Signed by analysts and former policymakers from the mainstream Brookings Institution and the Council on Foreign Relations, and from right-wing think tanks like the American Enterprise Institute and the Hoover Institution, the letter called for Washington to "seek passage of a Security Council resolution that endorses the establishment of a civilian administration in Iraq, authorizes the participation of UN relief and reconstruction agencies, (and) welcomes the deployment of a security stabilization force by NATO allies." The statement continues, "while some seem determined to create an ever deeper divide between the United States and Europe, others seem indifferent to the long-term survival of the transatlantic partnership." The letter stated in what some sources called an implicit rebuke to both Rumsfeld and French President Jacques Chirac, "we believe it is essential, even in the midst of war, to begin building a new era of transatlantic cooperation."
Tod Lindberg of the Hoover Institution, one of the right-wing signers, said, "To my mind, it's a statement of opposition to the 'scorched earth' sense we have crossed the Rubicon and we can do everything by ourselves." Former Clinton administration official Lee Feinstein, now with the Council on Foreign Relations, said, "The message is: 1) the U.S. doesn't need to go it alone; and 2) that it can't."
While the administration may indeed opt for such a solution, it appears clear for now that the Pentagon is still insisting on complete control of the occupation. The Post reported Monday that the Pentagon was insisting on a prominent role for former CIA director R. James Woolsey, a protege of the controversial former chairman of Rumsfeld's Defence Policy Board (DPB), Richard Perle, who has also been one of the most outspoken champions of radical change throughout the Arab Middle East.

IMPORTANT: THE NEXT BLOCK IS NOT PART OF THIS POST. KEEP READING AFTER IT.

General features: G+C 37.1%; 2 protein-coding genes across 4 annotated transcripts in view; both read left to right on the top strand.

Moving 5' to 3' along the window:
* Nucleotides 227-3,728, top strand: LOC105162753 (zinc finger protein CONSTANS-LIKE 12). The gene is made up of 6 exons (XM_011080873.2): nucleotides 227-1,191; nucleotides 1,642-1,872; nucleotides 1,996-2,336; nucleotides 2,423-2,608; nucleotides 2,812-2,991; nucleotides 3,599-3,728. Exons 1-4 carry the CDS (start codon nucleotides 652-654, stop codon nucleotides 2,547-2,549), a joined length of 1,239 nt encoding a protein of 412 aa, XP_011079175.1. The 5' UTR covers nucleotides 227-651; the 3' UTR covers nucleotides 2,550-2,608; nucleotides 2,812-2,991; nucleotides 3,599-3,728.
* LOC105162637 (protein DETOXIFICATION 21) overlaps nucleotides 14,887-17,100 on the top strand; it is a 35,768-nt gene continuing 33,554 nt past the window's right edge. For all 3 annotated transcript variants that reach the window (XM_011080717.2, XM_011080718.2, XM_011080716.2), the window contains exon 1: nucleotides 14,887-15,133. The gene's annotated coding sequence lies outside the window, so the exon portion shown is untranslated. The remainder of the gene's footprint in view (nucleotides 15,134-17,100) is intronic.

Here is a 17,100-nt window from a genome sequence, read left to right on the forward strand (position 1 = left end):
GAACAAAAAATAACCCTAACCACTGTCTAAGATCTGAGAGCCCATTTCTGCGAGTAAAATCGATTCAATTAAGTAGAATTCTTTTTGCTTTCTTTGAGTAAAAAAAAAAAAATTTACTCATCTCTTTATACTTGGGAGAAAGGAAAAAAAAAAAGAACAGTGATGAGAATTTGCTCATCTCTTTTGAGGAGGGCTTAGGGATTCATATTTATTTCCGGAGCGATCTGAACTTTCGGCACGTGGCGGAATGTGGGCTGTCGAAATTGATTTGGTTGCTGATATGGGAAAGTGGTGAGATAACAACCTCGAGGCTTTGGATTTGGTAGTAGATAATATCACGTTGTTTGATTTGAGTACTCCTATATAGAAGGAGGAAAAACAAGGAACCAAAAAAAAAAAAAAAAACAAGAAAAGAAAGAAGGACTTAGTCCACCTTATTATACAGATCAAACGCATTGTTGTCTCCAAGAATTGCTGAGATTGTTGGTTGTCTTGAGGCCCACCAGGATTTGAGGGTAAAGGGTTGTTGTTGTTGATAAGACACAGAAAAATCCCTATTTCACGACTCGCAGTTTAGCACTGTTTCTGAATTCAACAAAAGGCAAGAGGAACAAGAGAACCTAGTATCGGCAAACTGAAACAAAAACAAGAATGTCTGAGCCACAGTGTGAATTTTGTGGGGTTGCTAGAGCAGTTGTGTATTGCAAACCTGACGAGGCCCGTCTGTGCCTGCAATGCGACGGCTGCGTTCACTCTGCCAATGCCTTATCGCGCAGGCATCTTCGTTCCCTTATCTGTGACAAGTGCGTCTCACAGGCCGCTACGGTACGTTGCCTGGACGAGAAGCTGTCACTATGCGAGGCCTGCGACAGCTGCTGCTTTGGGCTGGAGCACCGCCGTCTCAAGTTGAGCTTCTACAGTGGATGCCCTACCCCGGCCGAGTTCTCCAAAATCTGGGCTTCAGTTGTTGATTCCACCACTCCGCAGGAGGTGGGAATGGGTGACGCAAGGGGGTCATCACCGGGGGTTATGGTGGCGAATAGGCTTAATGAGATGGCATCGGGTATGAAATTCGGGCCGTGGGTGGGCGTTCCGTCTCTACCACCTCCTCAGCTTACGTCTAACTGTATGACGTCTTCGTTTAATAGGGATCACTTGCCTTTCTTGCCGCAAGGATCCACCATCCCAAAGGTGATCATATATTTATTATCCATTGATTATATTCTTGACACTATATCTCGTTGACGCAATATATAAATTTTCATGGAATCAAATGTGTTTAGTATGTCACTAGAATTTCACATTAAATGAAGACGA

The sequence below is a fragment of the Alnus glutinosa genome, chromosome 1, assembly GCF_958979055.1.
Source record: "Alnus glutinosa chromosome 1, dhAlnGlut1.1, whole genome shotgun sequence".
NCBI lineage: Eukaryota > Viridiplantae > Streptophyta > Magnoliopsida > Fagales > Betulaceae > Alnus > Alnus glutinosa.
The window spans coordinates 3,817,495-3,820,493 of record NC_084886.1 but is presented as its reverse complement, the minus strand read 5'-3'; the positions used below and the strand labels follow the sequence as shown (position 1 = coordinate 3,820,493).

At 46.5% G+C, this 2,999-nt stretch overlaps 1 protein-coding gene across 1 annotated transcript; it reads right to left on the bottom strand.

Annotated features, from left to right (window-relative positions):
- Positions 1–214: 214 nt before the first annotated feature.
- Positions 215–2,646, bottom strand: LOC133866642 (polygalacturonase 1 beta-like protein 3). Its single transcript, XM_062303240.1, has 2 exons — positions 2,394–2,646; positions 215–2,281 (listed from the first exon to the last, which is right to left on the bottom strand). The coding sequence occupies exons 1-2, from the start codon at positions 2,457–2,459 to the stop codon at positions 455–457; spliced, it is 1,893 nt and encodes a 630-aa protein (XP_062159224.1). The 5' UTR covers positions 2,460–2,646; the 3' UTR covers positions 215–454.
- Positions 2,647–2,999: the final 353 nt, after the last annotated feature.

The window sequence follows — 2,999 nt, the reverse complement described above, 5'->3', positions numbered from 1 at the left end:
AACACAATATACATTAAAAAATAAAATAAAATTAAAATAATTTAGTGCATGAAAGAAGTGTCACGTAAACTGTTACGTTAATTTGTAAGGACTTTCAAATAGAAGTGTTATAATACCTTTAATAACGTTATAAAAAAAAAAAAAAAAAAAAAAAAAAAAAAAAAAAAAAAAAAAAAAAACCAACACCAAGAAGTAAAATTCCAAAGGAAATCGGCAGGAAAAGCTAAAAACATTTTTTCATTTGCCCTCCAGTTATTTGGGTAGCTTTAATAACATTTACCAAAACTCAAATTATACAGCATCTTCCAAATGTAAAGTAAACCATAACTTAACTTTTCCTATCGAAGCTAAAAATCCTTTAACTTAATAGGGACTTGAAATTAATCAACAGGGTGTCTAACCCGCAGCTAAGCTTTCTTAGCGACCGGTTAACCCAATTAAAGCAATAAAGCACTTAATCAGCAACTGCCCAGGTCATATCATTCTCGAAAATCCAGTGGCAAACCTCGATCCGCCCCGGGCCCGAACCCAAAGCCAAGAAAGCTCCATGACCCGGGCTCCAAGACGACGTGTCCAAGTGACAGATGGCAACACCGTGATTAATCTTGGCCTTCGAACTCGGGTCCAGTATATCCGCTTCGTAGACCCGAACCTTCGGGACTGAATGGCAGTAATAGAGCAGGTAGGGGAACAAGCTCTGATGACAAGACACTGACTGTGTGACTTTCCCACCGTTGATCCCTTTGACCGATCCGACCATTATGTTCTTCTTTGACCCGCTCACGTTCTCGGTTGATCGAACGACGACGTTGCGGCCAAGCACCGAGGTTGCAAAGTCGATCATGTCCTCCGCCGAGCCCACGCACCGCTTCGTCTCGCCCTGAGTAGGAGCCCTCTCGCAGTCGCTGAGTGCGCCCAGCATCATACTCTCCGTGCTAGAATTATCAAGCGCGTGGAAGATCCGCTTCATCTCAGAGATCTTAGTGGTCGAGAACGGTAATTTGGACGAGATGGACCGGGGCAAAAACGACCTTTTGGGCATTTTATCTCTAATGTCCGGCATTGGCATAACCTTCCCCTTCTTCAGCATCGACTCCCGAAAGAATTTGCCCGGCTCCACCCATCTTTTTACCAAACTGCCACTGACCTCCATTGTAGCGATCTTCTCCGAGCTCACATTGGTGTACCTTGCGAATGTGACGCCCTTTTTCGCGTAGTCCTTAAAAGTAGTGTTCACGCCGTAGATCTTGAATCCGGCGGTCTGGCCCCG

Woolsey, who also helped lead the media campaign to link Iraq to al Qaeda and has blamed Saudi Arabia's Wahabi establishment for anti-U.S. sentiment in the region, was reportedly being promoted by Feith as the occupation's minister of information, but other officials thought that his previous link to the CIA might reduce his credibility in that post. Woolsey has also been one of the strongest Washington supporters of the INC and its controversial leader, Ahmed Chalabi.
Both Woolsey and Garner have been associated with the Jewish Institute of National Security Affairs (JINSA), which promotes military and strategic ties between the United States and Israel. Woolsey serves on the board of advisers of JINSA, as well as the Pentagon's DPB, and several other neoconservative groups, including Americans for Victory Over Terrorism.
Garner, who was also promoted by Feith and Perle as the best candidate for administering the occupation, helped the humanitarian effort to save hundreds of thousands of Kurdish refugees in northern Iraq in 1991. He visited Israel as a guest of JINSA in 1998 and in October 2000 was one of 26 U.S. military leaders to sign a staunchly pro-Israel statement released by JINSA that condemned the escalating "intifada."
Jim Lobe is a political analyst with Foreign Policy in Focus. He also writes regularly for Alternet and Inter Press Service.